was not the designer of the HRV, but rather supervised the designers, who allegedly
contradicted their supervisor in their testimony. These contentions, however, go to the
weight of Venmars evidence, rather than its legal sufficiency. Even where witnesses are
not able to speak to the exact model that was involved in the Taxdahls fire, their
testimony as to the practices that had developed between Venmar and Fasco in the
development of prior HRV models would certainly be probative as to their approach to
later models. Ultimately, the question of whether this and the rest of Venmars evidence
is outweighed by the evidence relied on by Fasco is simply a question for a jury.
- 8 -
Fasco separately argues that the Magistrate Judge ignores case law that establishes
a particularly high bar for establishing substantial participation. Fasco argues that in
Thompson v. Hirano Tecseed Co., LTD, 456 F.3d 805 (8th Cir. 2006), the Eighth Circuit
found the component part supplier substantially participated because it
observed and assisted in the installation of its part into the whole system, it
provided training for the whole system, it tested the system, it observed the
subject-defect and instructed users on how to work around the defect, and a
contract between the parties existed placing responsibility for the design of
the system on [the component part supplier].
(Objections, Docket No. 110 at 10.) Fasco argues that Venmar has failed to submit
similar specific facts.
Nothing in Thompson, however, demonstrates that the Magistrate Judge reached
an improper result. As an initial matter, the defendant in Thompson was the manufacturer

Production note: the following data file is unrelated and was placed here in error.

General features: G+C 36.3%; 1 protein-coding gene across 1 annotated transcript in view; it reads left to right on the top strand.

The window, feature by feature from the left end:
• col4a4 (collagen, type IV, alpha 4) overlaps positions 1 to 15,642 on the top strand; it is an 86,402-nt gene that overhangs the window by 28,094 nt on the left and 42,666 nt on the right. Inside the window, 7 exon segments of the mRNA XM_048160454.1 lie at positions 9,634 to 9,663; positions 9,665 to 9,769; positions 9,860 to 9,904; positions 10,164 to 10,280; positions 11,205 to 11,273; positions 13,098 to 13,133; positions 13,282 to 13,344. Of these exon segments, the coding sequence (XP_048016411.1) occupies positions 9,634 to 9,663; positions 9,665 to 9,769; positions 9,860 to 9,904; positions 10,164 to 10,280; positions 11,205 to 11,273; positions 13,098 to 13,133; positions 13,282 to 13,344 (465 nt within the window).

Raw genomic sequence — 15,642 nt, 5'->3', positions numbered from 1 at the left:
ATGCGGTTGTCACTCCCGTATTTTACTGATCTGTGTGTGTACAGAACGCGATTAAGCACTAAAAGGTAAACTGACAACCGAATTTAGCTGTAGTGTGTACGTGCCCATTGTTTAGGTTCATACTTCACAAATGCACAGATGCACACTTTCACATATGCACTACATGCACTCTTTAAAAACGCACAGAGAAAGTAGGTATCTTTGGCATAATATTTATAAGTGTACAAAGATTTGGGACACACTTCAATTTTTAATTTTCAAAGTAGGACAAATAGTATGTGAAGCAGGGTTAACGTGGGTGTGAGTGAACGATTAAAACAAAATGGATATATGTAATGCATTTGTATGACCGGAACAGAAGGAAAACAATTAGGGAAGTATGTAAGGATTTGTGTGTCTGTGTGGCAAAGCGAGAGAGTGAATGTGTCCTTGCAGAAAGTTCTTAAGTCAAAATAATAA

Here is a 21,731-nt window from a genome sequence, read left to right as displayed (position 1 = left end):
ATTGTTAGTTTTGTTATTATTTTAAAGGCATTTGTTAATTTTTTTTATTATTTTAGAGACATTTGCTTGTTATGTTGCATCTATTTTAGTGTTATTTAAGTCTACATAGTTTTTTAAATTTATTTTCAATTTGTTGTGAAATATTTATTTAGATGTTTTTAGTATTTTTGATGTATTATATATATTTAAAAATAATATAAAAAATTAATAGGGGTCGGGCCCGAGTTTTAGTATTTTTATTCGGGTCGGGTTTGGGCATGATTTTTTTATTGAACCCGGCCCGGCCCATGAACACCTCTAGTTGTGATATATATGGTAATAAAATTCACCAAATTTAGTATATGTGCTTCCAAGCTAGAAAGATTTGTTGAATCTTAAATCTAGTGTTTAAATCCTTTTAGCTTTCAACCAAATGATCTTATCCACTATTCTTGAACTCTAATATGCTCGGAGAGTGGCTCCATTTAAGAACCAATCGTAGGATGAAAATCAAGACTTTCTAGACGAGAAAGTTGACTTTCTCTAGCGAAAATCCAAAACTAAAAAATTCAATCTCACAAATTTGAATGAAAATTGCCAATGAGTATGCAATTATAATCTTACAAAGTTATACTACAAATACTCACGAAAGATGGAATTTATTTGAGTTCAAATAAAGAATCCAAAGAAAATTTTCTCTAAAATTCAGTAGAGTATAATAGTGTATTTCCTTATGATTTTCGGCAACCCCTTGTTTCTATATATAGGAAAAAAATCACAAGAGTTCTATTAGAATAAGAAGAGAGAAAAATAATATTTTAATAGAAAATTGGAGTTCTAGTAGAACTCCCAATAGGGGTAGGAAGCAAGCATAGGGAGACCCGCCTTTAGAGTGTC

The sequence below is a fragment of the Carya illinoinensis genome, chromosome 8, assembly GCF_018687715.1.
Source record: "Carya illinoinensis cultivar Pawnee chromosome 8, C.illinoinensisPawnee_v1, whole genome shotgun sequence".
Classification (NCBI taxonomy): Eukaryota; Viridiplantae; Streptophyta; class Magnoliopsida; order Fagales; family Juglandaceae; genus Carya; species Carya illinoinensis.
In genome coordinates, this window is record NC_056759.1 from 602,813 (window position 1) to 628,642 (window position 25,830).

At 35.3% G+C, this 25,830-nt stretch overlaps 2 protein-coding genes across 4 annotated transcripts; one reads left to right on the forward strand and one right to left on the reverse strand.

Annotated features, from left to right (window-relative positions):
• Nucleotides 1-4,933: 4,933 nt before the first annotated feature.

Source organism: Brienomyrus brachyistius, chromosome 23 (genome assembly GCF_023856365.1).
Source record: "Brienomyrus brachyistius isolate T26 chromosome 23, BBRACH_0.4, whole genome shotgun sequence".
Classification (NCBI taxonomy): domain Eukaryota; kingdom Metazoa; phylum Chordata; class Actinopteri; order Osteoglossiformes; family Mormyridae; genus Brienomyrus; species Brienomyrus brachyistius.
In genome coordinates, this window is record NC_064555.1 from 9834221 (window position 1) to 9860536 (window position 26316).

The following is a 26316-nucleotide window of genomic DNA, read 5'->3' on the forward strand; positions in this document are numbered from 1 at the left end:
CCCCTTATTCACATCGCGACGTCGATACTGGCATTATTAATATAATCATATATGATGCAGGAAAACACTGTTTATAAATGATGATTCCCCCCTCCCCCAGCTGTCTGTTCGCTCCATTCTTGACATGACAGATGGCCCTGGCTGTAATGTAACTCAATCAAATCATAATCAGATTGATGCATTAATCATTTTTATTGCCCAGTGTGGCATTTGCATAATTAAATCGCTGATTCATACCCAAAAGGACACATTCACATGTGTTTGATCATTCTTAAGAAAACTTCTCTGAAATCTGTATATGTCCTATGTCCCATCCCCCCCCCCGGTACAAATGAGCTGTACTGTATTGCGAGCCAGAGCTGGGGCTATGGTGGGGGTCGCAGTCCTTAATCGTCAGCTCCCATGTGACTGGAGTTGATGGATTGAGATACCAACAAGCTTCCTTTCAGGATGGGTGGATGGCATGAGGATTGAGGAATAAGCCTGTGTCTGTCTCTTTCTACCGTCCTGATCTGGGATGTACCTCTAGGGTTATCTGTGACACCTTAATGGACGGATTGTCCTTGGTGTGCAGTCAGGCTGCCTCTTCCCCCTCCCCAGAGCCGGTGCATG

of the entire product in question, not merely a component part. Thompson, 456 F.3d at
808-09. The question before the court was whether a manufacturer is liable for a design
defect if it follows a customer's specifications in manufacturing a finished product. Id.
at 809. To the extent that Thompson drew an analogy to the component supplier doctrine
to determine whether the manufacturer sufficiently participated in the disputed design
to be held liable nothing in Thompson purports to establish an exclusive list of facts that
must be met in order to establish substantial participation. Substantial participation can
take various forms, including designing a component that will perform specifically as
part of the integrated product, or deciding which component best serves the requirements
- 9 -
of the integrated product. See Restatement (Third) of Torts: Product Liability, 5,
cmt. e.3
B. Negligent Failure to Warn
Fasco also argues that Venmar has not established one of the prima facie elements
of a negligent failure to warn and therefore fails in its claim as a matter of law. Under
Minnesota law, to establish a claim for negligent failure to warn, Venmar must show
that: (1) there was a duty to warn about the risk in question; (2) the warnings given, if
any, were inadequate; and (3) the lack of an adequate warning was the cause of the
plaintiffs injuries. U.S. Xpress, Inc. v. Great N. Ins. Co., No. 01-195, 2003 WL
124021, *4 (D. Minn. 2003) (citing Balder v. Haley, 399 N.W.2d 77, 81 (Minn. 1987)).
Fasco argues that Venmar has failed to establish that its alleged failure to warn
caused the injury. According to Fasco, Venmars claim is that Fasco failed to warn that a
cycling protector could fail in a closed position,4 and thereby cause a fire. Fasco
argues that in order to satisfy this third element, Venmar must show that the thermal
protector in the Taxdahls HRV actually failed in a closed position. Fasco claims that
3 Fasco also briefly argues that courts have held that without knowledge of the final